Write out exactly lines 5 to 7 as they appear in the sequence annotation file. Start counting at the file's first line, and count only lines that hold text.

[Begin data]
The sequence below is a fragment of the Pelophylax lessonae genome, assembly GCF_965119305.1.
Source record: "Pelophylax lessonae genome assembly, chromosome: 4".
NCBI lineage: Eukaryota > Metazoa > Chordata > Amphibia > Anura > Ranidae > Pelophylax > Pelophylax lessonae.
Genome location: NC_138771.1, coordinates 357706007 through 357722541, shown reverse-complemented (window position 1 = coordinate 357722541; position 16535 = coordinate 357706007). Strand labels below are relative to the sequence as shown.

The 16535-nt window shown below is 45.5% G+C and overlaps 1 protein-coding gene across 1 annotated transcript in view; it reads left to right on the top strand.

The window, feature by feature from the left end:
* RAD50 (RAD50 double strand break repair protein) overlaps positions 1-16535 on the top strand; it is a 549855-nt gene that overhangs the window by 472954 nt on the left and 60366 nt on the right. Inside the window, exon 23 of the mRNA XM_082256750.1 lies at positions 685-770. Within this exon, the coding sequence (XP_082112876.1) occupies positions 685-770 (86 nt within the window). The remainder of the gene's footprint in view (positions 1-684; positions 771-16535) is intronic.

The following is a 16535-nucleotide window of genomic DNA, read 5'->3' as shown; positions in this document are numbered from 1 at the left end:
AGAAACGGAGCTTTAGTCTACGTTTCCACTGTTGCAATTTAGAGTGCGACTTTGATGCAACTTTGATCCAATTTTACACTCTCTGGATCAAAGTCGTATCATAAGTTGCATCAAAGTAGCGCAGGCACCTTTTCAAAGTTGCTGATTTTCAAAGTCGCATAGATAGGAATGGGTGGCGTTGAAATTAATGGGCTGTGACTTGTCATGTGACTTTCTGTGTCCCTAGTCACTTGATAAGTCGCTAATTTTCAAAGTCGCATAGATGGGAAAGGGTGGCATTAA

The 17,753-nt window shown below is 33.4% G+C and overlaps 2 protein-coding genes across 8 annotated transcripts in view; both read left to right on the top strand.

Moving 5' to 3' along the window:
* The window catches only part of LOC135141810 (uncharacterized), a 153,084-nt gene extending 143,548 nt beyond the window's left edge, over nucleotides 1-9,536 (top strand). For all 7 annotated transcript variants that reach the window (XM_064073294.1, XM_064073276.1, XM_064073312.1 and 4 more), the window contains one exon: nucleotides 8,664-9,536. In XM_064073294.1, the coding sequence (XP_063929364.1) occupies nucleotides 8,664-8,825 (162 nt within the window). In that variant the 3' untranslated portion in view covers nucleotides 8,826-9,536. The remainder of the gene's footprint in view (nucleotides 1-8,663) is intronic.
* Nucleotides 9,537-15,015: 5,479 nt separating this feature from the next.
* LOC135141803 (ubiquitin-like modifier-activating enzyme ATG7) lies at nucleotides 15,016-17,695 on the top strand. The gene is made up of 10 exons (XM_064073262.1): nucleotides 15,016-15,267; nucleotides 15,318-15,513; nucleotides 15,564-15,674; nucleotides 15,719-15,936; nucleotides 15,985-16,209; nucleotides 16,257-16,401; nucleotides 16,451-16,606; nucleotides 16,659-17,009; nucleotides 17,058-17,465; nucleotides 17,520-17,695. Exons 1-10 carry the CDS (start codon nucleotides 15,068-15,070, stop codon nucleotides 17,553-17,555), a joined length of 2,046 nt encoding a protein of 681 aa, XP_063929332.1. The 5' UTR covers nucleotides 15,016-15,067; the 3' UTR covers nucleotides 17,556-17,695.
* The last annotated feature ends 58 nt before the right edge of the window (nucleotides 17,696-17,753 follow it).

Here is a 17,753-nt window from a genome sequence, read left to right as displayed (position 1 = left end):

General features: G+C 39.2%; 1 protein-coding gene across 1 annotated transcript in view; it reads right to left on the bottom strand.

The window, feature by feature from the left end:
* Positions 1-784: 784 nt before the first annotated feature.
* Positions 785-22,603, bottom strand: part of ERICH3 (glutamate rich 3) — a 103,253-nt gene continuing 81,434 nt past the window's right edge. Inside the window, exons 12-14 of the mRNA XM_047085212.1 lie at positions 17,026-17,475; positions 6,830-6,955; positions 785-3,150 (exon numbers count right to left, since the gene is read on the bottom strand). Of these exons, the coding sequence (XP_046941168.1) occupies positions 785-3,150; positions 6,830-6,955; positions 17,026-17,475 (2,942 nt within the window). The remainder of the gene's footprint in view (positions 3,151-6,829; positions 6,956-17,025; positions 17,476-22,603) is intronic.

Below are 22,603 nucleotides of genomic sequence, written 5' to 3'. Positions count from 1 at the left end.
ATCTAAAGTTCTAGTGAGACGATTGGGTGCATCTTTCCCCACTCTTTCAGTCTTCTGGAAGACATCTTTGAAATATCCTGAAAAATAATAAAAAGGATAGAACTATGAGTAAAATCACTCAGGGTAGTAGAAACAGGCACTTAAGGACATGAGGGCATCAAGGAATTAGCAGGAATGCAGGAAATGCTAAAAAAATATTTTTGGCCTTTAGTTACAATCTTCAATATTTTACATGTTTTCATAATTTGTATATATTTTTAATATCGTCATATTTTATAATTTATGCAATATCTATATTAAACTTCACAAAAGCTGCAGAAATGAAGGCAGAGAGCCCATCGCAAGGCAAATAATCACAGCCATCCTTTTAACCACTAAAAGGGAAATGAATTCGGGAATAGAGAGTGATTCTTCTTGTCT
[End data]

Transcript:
The 16535-nt window shown below is 45.5% G+C and overlaps 1 protein-coding gene across 1 annotated transcript in view; it reads left to right on the top strand.

The window, feature by feature from the left end:
* RAD50 (RAD50 double strand break repair protein) overlaps positions 1-16535 on the top strand; it is a 549855-nt gene that overhangs the window by 472954 nt on the left and 60366 nt on the right. Inside the window, exon 23 of the mRNA XM_082256750.1 lies at positions 685-770. Within this exon, the coding sequence (XP_082112876.1) occupies positions 685-770 (86 nt within the window). The remainder of the gene's footprint in view (positions 1-684; positions 771-16535) is intronic.